Ch.7 Section 1 -

The New Immigrants
Ch.7 Section 1
Through the “Golden Door”
 Europeans
 1870-1920: approximately 20 million Euros arrived in the U.S.
 Mostly southern and eastern Europe
 Reasons for leaving include; religious persecution, scarcity of
land, reform and revolt
 Chinese and Japanese
 Chinese: 1851-1883: 300,000 came because of the gold rush
and stayed to work on the railroad, farm, and set up businesses
 Japanese: 1884 were recruited to work on Hawaiian plantations
 By 1920, over 300,000 Japanese lived on the West Coast
Through the “Golden Door”
 West Indies
 1880-1920: 260,000
 Scarce jobs
 Mexico
 1910-1930: 700,000
 Flee political turmoil and find work
Life in the New Land
 A Difficult Journey
 Steamships across the Atlantic (1 week) or Pacific (3weeks)
 Steerage accommodations in the cargo hold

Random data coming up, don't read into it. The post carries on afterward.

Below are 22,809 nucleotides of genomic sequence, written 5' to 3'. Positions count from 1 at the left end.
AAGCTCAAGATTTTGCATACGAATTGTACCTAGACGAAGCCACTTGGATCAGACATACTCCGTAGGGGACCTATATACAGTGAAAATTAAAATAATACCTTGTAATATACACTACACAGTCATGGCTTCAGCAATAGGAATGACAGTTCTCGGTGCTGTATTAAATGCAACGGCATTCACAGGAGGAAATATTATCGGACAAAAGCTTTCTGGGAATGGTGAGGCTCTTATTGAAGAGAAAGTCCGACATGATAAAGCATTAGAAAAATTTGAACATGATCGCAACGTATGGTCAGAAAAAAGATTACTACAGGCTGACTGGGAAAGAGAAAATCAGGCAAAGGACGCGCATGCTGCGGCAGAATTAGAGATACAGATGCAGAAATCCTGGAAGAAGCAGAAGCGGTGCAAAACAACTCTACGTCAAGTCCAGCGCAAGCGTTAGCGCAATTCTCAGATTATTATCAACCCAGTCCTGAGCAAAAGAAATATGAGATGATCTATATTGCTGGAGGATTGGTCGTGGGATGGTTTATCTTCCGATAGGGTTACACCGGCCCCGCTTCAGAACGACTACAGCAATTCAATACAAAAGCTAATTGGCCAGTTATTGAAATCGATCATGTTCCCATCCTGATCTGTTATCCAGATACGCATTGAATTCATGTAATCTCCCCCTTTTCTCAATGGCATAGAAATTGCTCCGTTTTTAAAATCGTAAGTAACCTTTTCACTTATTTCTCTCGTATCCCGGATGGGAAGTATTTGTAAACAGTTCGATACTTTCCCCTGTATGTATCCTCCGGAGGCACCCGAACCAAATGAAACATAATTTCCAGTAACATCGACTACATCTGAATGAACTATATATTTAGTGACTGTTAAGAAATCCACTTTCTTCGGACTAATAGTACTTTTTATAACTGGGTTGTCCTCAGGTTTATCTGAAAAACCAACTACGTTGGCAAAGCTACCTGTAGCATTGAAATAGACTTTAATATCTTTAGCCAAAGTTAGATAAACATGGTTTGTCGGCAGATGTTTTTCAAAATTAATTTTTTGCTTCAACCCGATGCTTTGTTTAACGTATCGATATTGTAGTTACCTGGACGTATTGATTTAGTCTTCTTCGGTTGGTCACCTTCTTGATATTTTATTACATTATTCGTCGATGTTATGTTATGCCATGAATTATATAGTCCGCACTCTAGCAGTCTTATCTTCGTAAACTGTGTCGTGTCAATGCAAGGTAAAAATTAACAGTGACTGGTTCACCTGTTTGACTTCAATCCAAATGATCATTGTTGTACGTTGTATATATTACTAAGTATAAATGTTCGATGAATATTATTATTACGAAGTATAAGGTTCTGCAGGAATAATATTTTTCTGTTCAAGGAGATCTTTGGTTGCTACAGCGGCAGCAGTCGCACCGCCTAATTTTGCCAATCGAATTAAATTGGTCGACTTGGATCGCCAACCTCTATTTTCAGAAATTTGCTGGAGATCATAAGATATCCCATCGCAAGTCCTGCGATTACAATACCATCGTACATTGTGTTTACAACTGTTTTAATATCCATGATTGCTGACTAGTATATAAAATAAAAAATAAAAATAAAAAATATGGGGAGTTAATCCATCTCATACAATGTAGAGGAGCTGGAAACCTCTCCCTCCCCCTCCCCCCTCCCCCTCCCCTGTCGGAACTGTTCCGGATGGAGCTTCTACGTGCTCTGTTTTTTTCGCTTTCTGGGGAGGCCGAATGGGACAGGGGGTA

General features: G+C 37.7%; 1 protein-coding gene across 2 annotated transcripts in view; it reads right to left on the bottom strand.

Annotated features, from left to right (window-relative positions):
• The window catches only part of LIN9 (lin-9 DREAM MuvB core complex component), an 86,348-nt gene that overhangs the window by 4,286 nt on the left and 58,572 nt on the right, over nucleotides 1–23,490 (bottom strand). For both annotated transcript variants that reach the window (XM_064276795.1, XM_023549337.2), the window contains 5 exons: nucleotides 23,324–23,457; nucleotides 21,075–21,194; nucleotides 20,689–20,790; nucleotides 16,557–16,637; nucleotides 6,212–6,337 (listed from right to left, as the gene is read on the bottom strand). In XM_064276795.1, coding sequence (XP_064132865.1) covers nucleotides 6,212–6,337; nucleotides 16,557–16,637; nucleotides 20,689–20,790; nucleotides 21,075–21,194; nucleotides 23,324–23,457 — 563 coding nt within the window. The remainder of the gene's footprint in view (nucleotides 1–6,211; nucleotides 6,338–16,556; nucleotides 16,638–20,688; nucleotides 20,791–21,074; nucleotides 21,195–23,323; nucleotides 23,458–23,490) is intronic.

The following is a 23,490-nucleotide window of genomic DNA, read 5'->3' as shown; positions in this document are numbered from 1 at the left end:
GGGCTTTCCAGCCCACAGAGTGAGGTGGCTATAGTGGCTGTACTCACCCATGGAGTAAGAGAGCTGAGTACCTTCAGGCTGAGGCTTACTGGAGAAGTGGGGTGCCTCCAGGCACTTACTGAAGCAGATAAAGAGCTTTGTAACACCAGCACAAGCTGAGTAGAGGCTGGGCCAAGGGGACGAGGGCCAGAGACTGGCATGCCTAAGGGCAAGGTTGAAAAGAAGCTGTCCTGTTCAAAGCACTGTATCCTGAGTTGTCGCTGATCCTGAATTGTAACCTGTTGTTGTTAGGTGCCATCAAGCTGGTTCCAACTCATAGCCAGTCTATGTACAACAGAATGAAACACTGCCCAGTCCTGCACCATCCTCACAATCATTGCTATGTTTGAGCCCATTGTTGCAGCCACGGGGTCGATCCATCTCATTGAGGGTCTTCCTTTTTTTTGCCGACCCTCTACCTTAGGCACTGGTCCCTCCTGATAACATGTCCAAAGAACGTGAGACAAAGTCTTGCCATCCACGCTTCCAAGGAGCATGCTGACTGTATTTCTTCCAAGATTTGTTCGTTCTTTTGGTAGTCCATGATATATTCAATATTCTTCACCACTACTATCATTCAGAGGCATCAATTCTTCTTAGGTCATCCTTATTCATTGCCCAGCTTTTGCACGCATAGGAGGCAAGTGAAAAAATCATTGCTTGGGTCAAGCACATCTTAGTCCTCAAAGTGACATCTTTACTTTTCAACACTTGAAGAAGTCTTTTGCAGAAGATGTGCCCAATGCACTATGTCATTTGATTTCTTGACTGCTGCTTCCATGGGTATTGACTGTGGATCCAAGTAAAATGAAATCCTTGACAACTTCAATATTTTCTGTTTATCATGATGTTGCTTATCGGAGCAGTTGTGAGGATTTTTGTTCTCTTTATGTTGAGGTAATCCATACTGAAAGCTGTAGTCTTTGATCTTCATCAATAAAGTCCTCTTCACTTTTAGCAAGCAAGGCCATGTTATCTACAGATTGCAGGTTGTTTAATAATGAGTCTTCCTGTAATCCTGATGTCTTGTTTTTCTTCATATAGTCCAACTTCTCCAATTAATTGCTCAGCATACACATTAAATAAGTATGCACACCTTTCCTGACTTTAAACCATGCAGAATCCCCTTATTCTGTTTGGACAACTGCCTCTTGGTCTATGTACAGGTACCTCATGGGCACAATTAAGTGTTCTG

 Crowded, unsanitary conditions resulted in some deaths
 Ellis Island
 Only 2% of those detained were denied entry
 Processing could take 5 hours or a few days
 Angel Island
 1910-1940: 50,000 Chinese
 Lengthy questioning and waiting process
Life in the New Land
 Cooperation and Survival
 Challenges of finding a place to live, getting a job, language, and
 Ethnic communities were created
 Pooled money to build churches, formed social clubs and aid societies,
orphanages, old people’s homes, cemeteries, and published newspapers
 Native-born Americans sometimes disliked the unfamiliarity
of immigrants and viewed them as a threat to American
Immigration Restrictions
 Rise of Nativism
 Overt favoritism toward native-born Americans
 Believed Anglo-Saxons were superior to other ethnic groups
 Immigration Restriction League(1894)
 Desirable immigrants were British, German, and Scandinavian
 American Protective Association (1897)
 Anti-Catholic
 Anti-Asian Sentiment
 Chinese Exclusion Act (1882)
 Banned all Chinese except students, teachers, merchants, tourists, and
government officials; repealed in 1943
 The Gentlemen’s Agreement (1907-1908)
 Japan agreed to limit emigration of unskilled workers and San
Francisco would repeal its segregation order in schools